Arthur Machen

All Sources -
Updated Media sources (1) About content Print Topic Share Topic
views updated

Machen, Arthur (Llewellyn) (1863-1947)

British novelist born March 3, 1863, at Carleon-on-Usk, Wales, who became one of the leading authors of English occult fiction, but was undeservedly neglected during his lifetime. He was a close friend of Arthur Edward Waite, one of Britain's greatest authorities on occult literature. His books include: The Great God Pan (1894), The House of Souls (1906), The Hill of Dreams (1907), The Great Return (1915), and The Terror (1917). In addition to his powerful stories on occult themes, he also published a number of volumes of essays and translations.

One of Machen's short stories brought a legend to real life. On September 29, 1914, his story "The Bowmen" appeared in the London Evening News. The story describes how British troops, hopelessly outnumbered in the French trenches of World War I, are miraculously rescued by phantom English archers from Agincourt, led by St. George. Many people read it as a factual account of what had happened, and a few months after publication, a number of eyewitness accounts of the Angels of Mons began to appear. Throughout the twentieth century people have believed the events actually occurred.

Machen reiterated that his story was fiction in the introduction to the later publication of his story in the book The Bowmen and Other Legends of the War (London, 1915), but the actual semi-miraculous retreat of the British from Mons had such an overpowering effect on the British public that they seemed to want to believe in divine intervention.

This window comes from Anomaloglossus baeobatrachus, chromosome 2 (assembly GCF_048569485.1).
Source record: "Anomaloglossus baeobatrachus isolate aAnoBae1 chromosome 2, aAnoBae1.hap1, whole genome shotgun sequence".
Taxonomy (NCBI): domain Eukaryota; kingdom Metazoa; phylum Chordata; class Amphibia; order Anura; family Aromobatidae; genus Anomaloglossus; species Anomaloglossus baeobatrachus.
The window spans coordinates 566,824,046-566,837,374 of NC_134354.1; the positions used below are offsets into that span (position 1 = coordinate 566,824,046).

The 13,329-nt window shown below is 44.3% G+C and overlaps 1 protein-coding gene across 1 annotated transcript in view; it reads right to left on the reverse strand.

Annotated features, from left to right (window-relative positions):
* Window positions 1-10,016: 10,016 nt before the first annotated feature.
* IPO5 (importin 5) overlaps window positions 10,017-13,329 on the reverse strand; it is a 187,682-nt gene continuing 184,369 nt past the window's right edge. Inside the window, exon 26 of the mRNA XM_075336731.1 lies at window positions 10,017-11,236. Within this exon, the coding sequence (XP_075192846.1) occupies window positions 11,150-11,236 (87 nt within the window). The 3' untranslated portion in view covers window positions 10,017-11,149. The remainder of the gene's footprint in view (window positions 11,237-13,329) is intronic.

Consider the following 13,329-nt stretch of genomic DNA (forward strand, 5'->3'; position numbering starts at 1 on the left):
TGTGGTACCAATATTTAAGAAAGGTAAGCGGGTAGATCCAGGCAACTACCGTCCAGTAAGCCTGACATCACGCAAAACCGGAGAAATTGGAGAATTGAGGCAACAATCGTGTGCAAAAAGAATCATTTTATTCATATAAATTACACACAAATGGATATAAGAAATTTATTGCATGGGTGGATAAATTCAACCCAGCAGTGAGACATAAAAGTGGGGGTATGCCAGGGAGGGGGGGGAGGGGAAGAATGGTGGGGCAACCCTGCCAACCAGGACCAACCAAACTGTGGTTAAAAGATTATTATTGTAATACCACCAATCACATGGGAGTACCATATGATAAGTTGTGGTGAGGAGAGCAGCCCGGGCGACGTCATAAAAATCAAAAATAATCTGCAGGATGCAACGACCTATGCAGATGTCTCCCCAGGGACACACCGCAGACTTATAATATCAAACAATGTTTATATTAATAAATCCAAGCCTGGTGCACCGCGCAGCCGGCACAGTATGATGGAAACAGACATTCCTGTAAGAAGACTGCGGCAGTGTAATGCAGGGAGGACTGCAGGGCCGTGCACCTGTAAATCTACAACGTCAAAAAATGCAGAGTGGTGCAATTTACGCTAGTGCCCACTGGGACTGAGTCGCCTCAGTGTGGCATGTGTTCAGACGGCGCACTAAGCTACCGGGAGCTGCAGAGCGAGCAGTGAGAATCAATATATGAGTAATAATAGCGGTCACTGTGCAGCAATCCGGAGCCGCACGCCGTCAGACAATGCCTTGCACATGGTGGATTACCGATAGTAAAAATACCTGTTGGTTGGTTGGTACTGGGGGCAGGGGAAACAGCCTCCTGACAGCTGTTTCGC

He died December 15, 1947, at Beaconsfield, England.


Machen, Arthur. The Great God Pan. 1894. Reprint, London: M. Secker, 1926.

. The Great Return. London: Faith Press, 1915.

. The Hill of Dreams. 1907. Reprint, New York: Dover,1986.

. The House of Souls. 1906. Reprint, Freeport, N.Y.: Books for Libraries Press, 1971.

. The Terror. 1917. Reprint, New York: W. W. Norton, 1965.

Reynolds, Aidan, and William Charlton. Arthur Machen: A Short Account of His Life and Work. London, 1963.

Sullivan, Jack, ed. The Penguin Encyclopedia of Horror and the Supernatural. New York: Viking, 1986.

views updated

Arthur Machen (măk´ən), 1863–1947, British author, b. Wales. He wrote a series of semiautobiographical fantasies, notably The Hill of Dreams (1907) and Far Off Things (1922), and tales of horror and the supernatural. Machen achieved transient fame during World War I with "The Bowman," a tale relating how St. George and his ghostly archers rescue the British army and slaughter the Germans.

See his autobiography, ed. by M. Bishop (1951); biography by W. D. Sweetser (1964).